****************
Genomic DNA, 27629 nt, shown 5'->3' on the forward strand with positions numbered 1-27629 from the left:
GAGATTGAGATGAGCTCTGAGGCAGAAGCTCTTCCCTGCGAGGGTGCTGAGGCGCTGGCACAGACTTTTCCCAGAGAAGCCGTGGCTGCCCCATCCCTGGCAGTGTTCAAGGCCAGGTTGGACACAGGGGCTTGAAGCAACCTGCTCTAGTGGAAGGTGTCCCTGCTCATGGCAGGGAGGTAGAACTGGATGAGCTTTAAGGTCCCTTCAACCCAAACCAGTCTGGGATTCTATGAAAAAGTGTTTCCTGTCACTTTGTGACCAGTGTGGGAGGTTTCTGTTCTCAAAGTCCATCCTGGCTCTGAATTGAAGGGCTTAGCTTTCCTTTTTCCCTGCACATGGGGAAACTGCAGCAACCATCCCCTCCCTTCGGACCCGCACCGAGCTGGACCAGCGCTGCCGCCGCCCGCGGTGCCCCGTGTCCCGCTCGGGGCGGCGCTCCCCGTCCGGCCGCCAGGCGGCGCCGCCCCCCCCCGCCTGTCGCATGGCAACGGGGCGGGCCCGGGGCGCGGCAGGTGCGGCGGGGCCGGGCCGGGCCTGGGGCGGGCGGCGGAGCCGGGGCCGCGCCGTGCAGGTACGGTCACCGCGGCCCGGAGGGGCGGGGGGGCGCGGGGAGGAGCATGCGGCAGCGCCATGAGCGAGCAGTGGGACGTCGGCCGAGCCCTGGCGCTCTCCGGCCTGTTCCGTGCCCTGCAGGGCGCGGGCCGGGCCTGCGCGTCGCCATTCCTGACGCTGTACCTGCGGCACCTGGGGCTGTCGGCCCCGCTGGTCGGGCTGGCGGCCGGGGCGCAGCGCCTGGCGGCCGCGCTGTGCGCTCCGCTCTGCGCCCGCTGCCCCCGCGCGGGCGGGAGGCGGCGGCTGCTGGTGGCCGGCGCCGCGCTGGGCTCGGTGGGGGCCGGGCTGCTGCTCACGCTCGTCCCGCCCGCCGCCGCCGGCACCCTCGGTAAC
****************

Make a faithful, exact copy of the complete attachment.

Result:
Genomic DNA, 27629 nt, shown 5'->3' on the forward strand with positions numbered 1-27629 from the left:
GAGATTGAGATGAGCTCTGAGGCAGAAGCTCTTCCCTGCGAGGGTGCTGAGGCGCTGGCACAGACTTTTCCCAGAGAAGCCGTGGCTGCCCCATCCCTGGCAGTGTTCAAGGCCAGGTTGGACACAGGGGCTTGAAGCAACCTGCTCTAGTGGAAGGTGTCCCTGCTCATGGCAGGGAGGTAGAACTGGATGAGCTTTAAGGTCCCTTCAACCCAAACCAGTCTGGGATTCTATGAAAAAGTGTTTCCTGTCACTTTGTGACCAGTGTGGGAGGTTTCTGTTCTCAAAGTCCATCCTGGCTCTGAATTGAAGGGCTTAGCTTTCCTTTTTCCCTGCACATGGGGAAACTGCAGCAACCATCCCCTCCCTTCGGACCCGCACCGAGCTGGACCAGCGCTGCCGCCGCCCGCGGTGCCCCGTGTCCCGCTCGGGGCGGCGCTCCCCGTCCGGCCGCCAGGCGGCGCCGCCCCCCCCCGCCTGTCGCATGGCAACGGGGCGGGCCCGGGGCGCGGCAGGTGCGGCGGGGCCGGGCCGGGCCTGGGGCGGGCGGCGGAGCCGGGGCCGCGCCGTGCAGGTACGGTCACCGCGGCCCGGAGGGGCGGGGGGGCGCGGGGAGGAGCATGCGGCAGCGCCATGAGCGAGCAGTGGGACGTCGGCCGAGCCCTGGCGCTCTCCGGCCTGTTCCGTGCCCTGCAGGGCGCGGGCCGGGCCTGCGCGTCGCCATTCCTGACGCTGTACCTGCGGCACCTGGGGCTGTCGGCCCCGCTGGTCGGGCTGGCGGCCGGGGCGCAGCGCCTGGCGGCCGCGCTGTGCGCTCCGCTCTGCGCCCGCTGCCCCCGCGCGGGCGGGAGGCGGCGGCTGCTGGTGGCCGGCGCCGCGCTGGGCTCGGTGGGGGCCGGGCTGCTGCTCACGCTCGTCCCGCCCGCCGCCGCCGGCACCCTCGGTAAC